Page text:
Hepatitis B in China
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Hepatitis B is endemic in China. Of the 350 million individuals worldwide infected with the hepatitis B virus (HBV), one-third reside in China. As of 2006 China has immunized 11.1 million children in its poorest provinces as part of several programs initiated by the Chinese government and as part of the Global Alliance for Vaccines and Immunization (GAVI). However, the effects of these programs have yet to reach levels of immunization that would limit the spread of hepatitis B effectively.
Of the 350 million to 400 million individuals worldwide infected with the hepatitis B virus (HBV), one-third reside in China, with 130 million carriers and 30 million chronically infected. Since the Expanded Program on Immunization (EPI) beginning 1992, the prevalence of HBV has declined, especially among children 3 to 12 years old. During a 5-year period, 10.0% of patients with chronic hepatitis developed cirrhosis, and 20.3% of the cases with compensated cirrhosis progressed to decompensated cirrhosis. 6.5% of the people with cirrhosis and chronic hepatitis progressed to hepatocellular carcinoma (HCC). 5-year survival for compensated cirrhosis is 55%, that for decompensated cirrhosis is 14%, and that for HCC is less than 5%. Every year, 300,000 people die from HBV-related diseases in China, including 180,000 patients with HCC. However, the incidence of hepatitis B is still increasing, from 21.9 in 100,000 people in 1990 to 53.3 in 100,000 in 2003. That increase has occurred despite a vaccination program for newborn babies since the 1990s, which showed good effectiveness for reducing chronic HBV infection in children.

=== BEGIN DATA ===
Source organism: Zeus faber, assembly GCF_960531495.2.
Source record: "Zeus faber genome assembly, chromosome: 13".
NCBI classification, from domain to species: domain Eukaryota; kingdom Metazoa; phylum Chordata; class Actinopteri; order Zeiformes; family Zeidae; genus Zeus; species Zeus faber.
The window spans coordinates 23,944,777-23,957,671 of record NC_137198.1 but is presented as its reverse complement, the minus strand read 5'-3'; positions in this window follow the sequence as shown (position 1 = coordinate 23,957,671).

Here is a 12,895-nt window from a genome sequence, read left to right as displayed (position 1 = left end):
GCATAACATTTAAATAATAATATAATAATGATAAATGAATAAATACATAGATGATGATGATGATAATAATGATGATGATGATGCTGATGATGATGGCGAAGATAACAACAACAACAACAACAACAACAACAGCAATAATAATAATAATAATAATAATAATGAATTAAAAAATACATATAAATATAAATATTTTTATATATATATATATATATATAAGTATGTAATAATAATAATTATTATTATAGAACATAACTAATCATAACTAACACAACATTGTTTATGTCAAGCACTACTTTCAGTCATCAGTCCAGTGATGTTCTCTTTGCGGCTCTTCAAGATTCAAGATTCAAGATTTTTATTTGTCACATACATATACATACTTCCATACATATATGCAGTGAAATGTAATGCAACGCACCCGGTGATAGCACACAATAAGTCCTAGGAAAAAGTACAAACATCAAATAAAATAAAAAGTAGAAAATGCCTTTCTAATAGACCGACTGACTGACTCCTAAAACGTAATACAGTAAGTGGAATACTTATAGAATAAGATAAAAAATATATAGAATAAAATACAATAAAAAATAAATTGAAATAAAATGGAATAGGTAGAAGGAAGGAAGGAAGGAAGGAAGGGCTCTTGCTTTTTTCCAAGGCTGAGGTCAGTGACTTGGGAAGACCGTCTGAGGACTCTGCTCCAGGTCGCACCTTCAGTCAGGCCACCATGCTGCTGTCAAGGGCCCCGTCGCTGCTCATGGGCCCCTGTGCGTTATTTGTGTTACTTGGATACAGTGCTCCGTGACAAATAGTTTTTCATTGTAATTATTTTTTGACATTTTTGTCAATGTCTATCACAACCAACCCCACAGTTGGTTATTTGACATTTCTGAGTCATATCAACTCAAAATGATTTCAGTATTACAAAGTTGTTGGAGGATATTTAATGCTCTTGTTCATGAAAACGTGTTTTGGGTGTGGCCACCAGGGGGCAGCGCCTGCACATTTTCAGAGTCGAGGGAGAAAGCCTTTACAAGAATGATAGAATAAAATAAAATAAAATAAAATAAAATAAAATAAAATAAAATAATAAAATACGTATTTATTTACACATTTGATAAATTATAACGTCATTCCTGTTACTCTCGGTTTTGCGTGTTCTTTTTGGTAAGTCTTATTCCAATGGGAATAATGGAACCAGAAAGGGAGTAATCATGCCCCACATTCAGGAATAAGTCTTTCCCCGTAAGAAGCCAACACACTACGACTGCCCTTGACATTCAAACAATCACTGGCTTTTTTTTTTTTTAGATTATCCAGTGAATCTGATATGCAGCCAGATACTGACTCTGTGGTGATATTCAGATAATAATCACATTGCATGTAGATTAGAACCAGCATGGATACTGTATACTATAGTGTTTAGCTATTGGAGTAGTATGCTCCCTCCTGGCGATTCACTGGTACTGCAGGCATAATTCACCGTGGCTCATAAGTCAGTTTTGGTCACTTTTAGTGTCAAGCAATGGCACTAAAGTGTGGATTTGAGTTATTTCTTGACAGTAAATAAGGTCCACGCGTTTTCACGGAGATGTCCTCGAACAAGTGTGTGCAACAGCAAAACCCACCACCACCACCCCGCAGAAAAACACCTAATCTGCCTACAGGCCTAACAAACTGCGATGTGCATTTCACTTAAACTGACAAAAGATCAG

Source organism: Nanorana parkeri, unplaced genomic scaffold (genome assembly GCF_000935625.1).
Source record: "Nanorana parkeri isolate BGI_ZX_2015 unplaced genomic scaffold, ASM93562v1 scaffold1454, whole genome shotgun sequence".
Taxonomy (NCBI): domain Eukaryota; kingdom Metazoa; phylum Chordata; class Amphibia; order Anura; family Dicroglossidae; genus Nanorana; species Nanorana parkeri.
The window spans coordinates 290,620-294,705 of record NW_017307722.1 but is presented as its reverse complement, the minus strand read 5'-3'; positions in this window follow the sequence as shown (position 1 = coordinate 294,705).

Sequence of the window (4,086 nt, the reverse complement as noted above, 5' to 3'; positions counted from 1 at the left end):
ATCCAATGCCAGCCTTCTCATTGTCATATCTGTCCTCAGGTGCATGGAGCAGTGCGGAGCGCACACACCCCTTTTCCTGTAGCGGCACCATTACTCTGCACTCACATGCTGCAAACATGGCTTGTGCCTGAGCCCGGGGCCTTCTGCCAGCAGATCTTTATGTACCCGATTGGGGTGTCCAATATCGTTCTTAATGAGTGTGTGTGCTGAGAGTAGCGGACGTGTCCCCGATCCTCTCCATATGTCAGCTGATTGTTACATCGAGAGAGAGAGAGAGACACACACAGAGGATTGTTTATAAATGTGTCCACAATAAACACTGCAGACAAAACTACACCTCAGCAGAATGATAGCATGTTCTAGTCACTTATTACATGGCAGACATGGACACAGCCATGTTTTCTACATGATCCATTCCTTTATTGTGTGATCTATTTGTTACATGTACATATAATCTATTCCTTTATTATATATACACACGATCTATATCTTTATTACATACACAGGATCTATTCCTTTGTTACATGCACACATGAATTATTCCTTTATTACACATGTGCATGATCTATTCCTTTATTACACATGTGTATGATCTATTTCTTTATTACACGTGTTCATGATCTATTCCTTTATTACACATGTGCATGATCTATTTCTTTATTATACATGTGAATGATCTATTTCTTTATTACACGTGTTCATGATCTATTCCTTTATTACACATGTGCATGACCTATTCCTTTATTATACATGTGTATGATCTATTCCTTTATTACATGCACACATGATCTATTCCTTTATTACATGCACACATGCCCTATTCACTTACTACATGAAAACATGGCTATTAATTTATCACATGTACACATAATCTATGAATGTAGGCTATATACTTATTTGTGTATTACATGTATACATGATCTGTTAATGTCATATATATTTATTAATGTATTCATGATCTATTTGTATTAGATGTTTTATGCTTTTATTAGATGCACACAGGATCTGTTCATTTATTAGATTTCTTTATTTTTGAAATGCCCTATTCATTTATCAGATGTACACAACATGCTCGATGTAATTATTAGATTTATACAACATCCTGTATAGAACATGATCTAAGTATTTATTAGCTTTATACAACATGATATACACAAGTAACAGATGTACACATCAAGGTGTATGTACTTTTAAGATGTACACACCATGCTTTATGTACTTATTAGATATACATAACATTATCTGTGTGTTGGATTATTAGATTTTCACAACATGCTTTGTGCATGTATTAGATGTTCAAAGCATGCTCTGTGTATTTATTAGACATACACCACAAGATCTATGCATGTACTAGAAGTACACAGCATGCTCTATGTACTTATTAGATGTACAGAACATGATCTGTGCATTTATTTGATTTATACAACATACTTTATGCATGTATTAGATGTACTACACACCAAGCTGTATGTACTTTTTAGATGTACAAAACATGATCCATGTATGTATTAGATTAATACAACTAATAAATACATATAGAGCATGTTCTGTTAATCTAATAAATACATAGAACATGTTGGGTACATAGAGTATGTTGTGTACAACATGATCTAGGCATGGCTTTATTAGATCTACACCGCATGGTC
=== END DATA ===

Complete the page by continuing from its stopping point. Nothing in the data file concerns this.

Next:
The reason for this increased HBV infection is unknown, because hepatitis B has no clear transmission routes in many people in China, although both neonatal infection and horizontal transmission during early childhood are still the most common routes. During and before the Cultural revolution many of the cases came from re-used needles that were contaminated with HBV.
Public awareness of the disease, which is spread through the exchange of bodily fluids, is not as high as it is for HIV and AIDS. In some rural areas, doctors have reused syringes and unknowingly spread the disease, particularly among children.
By 2006, China has successfully immunised 11.1 million children living in the country's poorest provinces against hepatitis B according to the Chinese health ministry, and the Global Alliance for Vaccines and Immunization (GAVI). However, China still has a long way to go before immunisation levels reach a percentage able to limit the spread of hepatitis B. China's health minister, Gao Qiang told a Beijing press conference that the project, while effective, has covered only one third of all children born in China since the project began in 2002. This does not mean the rest of China's children went unvaccinated. However, even within the project's target area, over one million newborns went unvaccinated each year because of access issues; health-care costs, lack of birth attendants, and the remoteness of their birthplaces, such as herder's huts, mountain villages, and remote farms.
Until 2005, when a law banning the practice was passed, parents were charged fees for the administration of the vaccine. Even though the GAVI alliance (whose partners include UNICEF and the WHO), and Chinese government were providing the vaccine and one-use needles free of charge, health-care workers charged fees that parents were unwilling or unable to pay.
Based on a 1992 epidemiological survey, the disease burden of those who are chronically infected with hepatitis B in China is estimated to be at 120 million, one third of the overall burden (360 million) as estimated by the WHO.